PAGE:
kohsuke Kohsuke Kawaguchi added a comment - I've done microbenchmark of SecureRandom to test this. The CPU was Intel(R) Core(TM) i7-3537U CPU @ 2.00GHz, 2 core, 4 threads . OS is Linux 3.13.0-36-generic #63-Ubuntu SMP Wed Sep 3 21:30:07 UTC 2014 x86_64 x86_64 x86_64 GNU/Linux . The test instantiates one SecureRandom per thread and generate 1MB of random numbers, while measuring the time to do this. This run gets repeated 100 times to measure the variance of each run. Unit of measurement is ns. In multi-threaded tests, the above gets run concurrently. The usual warm-up runs and post-measurement is inserted to make sure all the threads measure their performances while all the other threads are fully running. The first one uses new SecureRandom() which selects NativePRNG : single thread, 1 instance Provider=SUN version 1.6, SPI=sun.security.provider.NativePRNG@2626d4f1 average=125,274,140, stddev=4,173,778 average=123,310,918, stddev=1,378,205 average=123,572,870, stddev=1,193,628 2 threads, 2 instances Provider=SUN version 1.6, SPI=sun.security.provider.NativePRNG@37e893df average=279,906,854, stddev=152,013,543 average=297,470,998, stddev=141,156,000 4 threads, 4 instances Provider=SUN version 1.6, SPI=sun.security.provider.NativePRNG@67386000 average=481,466,668, stddev=0 average=548,326,932, stddev=0 average=618,292,518, stddev=0 average=698,000,865, stddev=185,175,894 It clearly shows the effect of contended global lock, even at 2 threads. CPU usage monitor also clearly indicates that the program fails to keep CPU pegged at 100%. This next one uses SecureRandom.getInstance("SHA1PRNG) 1 thread Provider=SUN version 1.6, SPI=sun.security.provider.SecureRandom@13d4c61c average=20,976,505, stddev=1,052,441 2 threads, 2 instances Provider=SUN version 1.6, SPI=sun.security.provider.SecureRandom@12b82368 average=29,316,610, stddev=7,856,792 average=29,675,002, stddev=7,529,021 4 threads, 4 instances Provider=SUN version 1.6, SPI=sun.security.provider.SecureRandom@2cb0ce8f average=42,3804,33, stddev=4,039,875 average=42,866,789, stddev=4,043,125 average=42,205,430, stddev=5,275,983 average=45,091,333, stddev=4,840,461 Here, not only the execution is considerably faster, but it scales much better. All 4 cores are kept 100% busy during the 4 thread test. In search of other faster CRPRNG, I've also tried AESCountingRNG : 1 thread, AESCounterRNG average=18,537,563, stddev=1,545,647 2 threads, 2 instances average=24,666,657, stddev=2,966,315 average=24,755,655, stddev=2,946,206 4 threads, 4 instances average=32,876,768, stddev=3,681,410 average=36,600,687, stddev=3,410,178 average=37,669,234, stddev=3,579,337 average=37,598,152, stddev=3,536,743 This is somewhat faster than SHA1PRNG. All 4 cores are kept busy during the 4 thread test. Finally, what about the performance of /dev/urandom ? I've used the following shell script to measure: while true; do time dd if=/dev/urandom of=/dev/null bs=1MB count=1000; done Single threaded: 1000000000 bytes (1.0 GB) copied, 71.471 s, 14.0 MB/s dd if=/dev/urandom of=/dev/null bs=1MB count=1000 0.00s user 71.50s system 100% cpu 1:11.47 total 1000000000 bytes (1.0 GB) copied, 71.3007 s, 14.0 MB/s dd if=/dev/urandom of=/dev/null bs=1MB count=1000 0.00s user 71.36s system 100% cpu 1:11.30 total 1000000000 bytes (1.0 GB) copied, 71.1508 s, 14.1 MB/s dd if=/dev/urandom of=/dev/null bs=1MB count=1000 0.00s user 71.21s system 100% cpu 1:11.15 total 2 threads: 1000000000 bytes (1.0 GB) copied, 133.55 s, 7.5 MB/s dd if=/dev/urandom of=/dev/null bs=1MB count=1000 0.01s user 133.64s system 100% cpu 2:13.55 total 1000000000 bytes (1.0 GB) copied, 133.243 s, 7.5 MB/s dd if=/dev/urandom of=/dev/null bs=1MB count=1000 0.00s user 133.33s system 100% cpu 2:13.24 total 1000000000 bytes (1.0 GB) copied, 134.352 s, 7.4 MB/s dd if=/dev/urandom of=/dev/null bs=1MB count=1000 0.00s user 134.43s system 100% cpu 2:14.35 total 4 threads: 1000000000 bytes (1.0 GB) copied, 353.65 s, 2.8 MB/s dd if=/dev/urandom of=/dev/null bs=1MB count=1000 0.00s user 348.54s system 98% cpu 5:53.65 total 1000000000 bytes (1.0 GB) copied, 354.961 s, 2.8 MB/s dd if=/dev/urandom of=/dev/null bs=1MB count=1000 0.00s user 348.84s system 98% cpu 5:54.97 total 14MB/sec translates to about 70,000,000ns per MB. So this is already considerably slower than SHA1PRNG. It is also obvious that /dev/urandom doesn't scale, although it is worth noting that CPUs are kept 100% busy during this experiment. Based on this, I think we should just change trilead code to use SHA1PRNG by default.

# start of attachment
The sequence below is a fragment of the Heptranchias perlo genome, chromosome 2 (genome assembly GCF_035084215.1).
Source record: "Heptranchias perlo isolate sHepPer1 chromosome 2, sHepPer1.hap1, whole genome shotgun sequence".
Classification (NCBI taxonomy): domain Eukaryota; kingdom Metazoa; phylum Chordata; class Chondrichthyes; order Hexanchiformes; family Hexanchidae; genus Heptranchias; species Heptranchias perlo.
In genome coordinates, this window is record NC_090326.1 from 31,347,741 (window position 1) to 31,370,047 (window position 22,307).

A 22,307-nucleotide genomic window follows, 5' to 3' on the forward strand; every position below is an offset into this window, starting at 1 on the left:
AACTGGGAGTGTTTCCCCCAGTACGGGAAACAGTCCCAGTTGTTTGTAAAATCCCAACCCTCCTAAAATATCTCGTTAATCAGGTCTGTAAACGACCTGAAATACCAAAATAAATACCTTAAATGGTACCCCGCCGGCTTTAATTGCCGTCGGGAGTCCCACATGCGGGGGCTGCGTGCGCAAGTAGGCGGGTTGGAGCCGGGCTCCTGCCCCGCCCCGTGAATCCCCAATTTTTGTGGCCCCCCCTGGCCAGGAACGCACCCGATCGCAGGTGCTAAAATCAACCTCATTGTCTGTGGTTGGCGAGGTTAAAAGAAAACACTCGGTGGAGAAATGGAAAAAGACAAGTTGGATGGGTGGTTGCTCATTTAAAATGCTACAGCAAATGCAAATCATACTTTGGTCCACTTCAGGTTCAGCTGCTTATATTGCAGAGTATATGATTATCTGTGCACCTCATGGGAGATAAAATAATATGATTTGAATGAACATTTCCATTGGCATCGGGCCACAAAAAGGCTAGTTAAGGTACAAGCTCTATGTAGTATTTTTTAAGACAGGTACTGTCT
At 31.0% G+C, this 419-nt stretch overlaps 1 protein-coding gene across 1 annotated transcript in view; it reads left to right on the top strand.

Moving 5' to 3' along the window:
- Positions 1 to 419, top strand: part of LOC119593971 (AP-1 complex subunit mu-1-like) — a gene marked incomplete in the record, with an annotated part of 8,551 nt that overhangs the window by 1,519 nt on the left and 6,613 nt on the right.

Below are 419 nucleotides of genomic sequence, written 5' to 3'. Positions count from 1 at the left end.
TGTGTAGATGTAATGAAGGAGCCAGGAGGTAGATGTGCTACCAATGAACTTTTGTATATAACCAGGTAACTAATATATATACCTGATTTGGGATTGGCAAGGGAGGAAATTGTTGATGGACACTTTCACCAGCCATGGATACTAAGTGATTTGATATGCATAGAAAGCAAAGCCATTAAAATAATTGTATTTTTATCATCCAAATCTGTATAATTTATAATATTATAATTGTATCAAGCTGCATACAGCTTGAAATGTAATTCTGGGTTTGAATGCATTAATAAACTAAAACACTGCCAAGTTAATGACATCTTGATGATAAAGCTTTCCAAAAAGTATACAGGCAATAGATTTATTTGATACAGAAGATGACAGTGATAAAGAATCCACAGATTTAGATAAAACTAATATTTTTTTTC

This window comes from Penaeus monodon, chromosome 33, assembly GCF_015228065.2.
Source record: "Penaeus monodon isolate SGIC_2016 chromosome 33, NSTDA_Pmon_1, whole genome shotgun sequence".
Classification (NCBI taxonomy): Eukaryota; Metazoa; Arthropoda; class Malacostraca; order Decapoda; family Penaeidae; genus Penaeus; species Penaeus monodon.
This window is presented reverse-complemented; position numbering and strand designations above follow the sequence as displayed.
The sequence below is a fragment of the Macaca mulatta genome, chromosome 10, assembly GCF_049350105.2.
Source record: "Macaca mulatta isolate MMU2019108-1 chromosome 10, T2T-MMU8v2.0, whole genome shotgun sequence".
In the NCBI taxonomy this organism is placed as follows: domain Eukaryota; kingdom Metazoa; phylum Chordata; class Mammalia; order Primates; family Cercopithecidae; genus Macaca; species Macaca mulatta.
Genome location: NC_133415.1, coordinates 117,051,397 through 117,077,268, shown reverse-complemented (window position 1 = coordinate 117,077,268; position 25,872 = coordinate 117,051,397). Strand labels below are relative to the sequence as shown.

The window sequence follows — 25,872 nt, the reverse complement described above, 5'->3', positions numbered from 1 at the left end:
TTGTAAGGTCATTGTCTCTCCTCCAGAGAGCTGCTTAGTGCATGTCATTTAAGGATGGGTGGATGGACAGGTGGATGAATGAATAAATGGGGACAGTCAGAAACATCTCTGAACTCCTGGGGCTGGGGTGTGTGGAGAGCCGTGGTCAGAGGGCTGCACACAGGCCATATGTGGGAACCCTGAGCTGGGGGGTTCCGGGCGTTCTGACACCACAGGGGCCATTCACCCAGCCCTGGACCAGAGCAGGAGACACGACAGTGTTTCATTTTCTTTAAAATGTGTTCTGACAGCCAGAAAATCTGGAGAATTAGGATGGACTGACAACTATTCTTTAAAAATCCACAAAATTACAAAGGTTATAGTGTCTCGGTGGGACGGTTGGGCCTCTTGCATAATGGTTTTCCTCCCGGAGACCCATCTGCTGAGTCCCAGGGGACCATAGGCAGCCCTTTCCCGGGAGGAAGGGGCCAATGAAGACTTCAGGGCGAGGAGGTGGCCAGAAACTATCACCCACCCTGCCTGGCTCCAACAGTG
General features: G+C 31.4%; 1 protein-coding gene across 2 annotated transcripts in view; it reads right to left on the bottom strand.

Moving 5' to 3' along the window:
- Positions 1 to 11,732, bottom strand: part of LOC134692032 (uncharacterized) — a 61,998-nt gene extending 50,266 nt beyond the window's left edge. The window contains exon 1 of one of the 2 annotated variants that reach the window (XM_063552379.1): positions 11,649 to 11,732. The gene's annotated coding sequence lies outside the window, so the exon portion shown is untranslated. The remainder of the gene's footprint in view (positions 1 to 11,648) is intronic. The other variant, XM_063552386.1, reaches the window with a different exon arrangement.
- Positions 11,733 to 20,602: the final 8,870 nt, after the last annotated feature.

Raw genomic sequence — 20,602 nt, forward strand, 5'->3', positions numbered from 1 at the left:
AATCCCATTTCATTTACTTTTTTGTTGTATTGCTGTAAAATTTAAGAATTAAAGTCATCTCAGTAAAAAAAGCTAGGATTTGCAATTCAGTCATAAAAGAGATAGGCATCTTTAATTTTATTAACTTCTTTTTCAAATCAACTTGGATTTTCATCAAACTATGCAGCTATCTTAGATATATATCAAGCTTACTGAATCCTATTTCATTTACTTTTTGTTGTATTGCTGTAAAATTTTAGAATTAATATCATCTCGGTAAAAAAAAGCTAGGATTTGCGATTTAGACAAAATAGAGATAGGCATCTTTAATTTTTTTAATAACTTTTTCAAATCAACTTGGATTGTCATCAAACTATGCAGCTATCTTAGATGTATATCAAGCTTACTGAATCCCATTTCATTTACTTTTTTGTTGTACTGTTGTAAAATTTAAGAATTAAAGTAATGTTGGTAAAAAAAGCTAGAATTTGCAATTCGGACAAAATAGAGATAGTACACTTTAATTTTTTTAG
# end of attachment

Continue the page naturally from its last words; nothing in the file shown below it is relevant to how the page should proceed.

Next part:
Hide